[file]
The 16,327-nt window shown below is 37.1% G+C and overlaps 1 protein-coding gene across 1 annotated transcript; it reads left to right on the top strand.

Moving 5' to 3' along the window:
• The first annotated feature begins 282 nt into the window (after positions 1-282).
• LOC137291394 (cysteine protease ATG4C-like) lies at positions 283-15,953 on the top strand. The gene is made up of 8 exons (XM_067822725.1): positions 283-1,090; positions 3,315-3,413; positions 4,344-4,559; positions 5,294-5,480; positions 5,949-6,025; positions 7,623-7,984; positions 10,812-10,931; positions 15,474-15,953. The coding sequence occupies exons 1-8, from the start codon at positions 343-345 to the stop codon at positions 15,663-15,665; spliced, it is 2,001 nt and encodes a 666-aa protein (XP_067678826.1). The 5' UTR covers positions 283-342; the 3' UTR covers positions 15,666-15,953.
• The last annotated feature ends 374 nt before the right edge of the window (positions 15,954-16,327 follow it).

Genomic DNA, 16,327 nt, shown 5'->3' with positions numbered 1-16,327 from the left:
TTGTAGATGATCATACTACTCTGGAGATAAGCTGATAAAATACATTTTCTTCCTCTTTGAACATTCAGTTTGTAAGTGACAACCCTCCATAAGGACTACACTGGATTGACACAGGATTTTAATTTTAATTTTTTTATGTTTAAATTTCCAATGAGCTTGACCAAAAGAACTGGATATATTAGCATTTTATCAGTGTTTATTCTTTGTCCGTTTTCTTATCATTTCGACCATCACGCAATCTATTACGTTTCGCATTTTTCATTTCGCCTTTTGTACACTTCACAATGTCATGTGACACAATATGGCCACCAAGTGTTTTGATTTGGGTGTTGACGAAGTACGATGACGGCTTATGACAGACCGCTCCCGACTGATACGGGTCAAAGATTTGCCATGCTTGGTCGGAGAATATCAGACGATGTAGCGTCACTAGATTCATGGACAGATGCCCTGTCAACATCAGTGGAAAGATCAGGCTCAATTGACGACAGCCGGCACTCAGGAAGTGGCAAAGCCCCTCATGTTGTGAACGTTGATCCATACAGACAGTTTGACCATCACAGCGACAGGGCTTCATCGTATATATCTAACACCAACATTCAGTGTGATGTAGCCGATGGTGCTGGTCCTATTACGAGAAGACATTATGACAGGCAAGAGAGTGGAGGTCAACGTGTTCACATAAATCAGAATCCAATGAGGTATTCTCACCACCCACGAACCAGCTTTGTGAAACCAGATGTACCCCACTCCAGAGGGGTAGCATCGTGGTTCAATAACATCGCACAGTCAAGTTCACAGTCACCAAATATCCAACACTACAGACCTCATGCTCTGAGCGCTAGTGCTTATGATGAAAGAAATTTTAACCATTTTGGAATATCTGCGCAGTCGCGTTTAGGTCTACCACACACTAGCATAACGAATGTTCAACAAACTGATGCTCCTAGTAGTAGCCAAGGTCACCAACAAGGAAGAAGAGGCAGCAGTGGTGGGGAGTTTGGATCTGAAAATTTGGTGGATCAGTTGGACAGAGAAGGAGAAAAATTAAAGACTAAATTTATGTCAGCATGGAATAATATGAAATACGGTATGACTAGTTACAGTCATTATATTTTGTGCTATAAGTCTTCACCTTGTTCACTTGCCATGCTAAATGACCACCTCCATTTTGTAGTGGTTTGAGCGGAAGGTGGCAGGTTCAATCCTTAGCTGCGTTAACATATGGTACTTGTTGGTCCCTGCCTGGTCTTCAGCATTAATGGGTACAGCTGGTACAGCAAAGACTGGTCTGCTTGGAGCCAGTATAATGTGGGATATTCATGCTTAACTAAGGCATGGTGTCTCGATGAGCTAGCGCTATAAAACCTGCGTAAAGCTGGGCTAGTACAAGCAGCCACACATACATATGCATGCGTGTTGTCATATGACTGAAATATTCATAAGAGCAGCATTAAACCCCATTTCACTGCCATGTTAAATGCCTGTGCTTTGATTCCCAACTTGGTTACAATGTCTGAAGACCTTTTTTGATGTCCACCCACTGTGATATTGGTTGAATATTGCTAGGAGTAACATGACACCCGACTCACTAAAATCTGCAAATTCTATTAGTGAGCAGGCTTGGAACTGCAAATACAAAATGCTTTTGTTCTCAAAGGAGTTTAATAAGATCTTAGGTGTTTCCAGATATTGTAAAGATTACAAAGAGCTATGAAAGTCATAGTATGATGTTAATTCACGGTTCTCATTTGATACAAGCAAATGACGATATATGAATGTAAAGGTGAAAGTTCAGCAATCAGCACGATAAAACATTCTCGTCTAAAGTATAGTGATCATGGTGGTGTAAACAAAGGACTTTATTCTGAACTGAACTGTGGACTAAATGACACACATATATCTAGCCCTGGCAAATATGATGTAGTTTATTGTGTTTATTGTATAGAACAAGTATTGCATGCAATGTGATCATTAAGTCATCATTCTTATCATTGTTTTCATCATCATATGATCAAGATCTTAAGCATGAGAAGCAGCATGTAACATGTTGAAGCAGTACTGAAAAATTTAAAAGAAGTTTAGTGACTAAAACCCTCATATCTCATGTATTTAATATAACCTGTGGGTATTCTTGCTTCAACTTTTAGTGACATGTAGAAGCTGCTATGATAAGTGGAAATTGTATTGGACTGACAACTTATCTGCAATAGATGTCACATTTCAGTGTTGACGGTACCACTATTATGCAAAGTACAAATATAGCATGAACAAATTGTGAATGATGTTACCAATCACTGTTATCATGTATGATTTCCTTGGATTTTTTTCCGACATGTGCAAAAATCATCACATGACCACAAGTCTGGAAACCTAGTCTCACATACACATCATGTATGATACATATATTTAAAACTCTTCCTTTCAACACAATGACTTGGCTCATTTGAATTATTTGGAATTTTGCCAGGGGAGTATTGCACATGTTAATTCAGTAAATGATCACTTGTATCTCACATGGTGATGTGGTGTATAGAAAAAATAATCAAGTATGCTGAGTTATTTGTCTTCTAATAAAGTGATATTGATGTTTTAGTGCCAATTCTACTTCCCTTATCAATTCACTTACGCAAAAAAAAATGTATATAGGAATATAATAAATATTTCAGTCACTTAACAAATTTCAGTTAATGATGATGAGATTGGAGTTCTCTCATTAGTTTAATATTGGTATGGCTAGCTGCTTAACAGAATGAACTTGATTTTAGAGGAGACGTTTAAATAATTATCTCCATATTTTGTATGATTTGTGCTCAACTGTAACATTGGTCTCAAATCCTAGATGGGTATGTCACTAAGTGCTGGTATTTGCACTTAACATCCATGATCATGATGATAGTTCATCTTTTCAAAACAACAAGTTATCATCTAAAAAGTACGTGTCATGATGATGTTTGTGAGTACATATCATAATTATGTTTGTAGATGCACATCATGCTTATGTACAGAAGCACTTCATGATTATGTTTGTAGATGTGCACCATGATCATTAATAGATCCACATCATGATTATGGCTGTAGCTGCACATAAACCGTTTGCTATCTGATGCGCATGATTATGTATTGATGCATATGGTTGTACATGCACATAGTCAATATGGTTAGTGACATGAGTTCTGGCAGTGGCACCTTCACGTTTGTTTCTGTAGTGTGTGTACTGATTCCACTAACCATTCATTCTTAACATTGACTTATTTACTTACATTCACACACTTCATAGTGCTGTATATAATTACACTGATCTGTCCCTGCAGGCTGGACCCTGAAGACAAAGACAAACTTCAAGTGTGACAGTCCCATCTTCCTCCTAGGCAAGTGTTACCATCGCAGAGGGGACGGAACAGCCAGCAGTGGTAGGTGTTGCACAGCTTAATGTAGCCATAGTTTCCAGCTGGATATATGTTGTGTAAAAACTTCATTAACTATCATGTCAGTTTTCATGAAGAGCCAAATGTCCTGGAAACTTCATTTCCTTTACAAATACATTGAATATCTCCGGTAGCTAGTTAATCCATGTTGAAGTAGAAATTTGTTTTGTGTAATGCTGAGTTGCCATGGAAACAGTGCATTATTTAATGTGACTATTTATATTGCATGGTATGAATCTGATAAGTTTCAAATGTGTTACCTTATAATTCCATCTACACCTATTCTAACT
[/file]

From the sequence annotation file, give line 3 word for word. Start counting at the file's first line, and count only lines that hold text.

• The first annotated feature begins 282 nt into the window (after positions 1-282).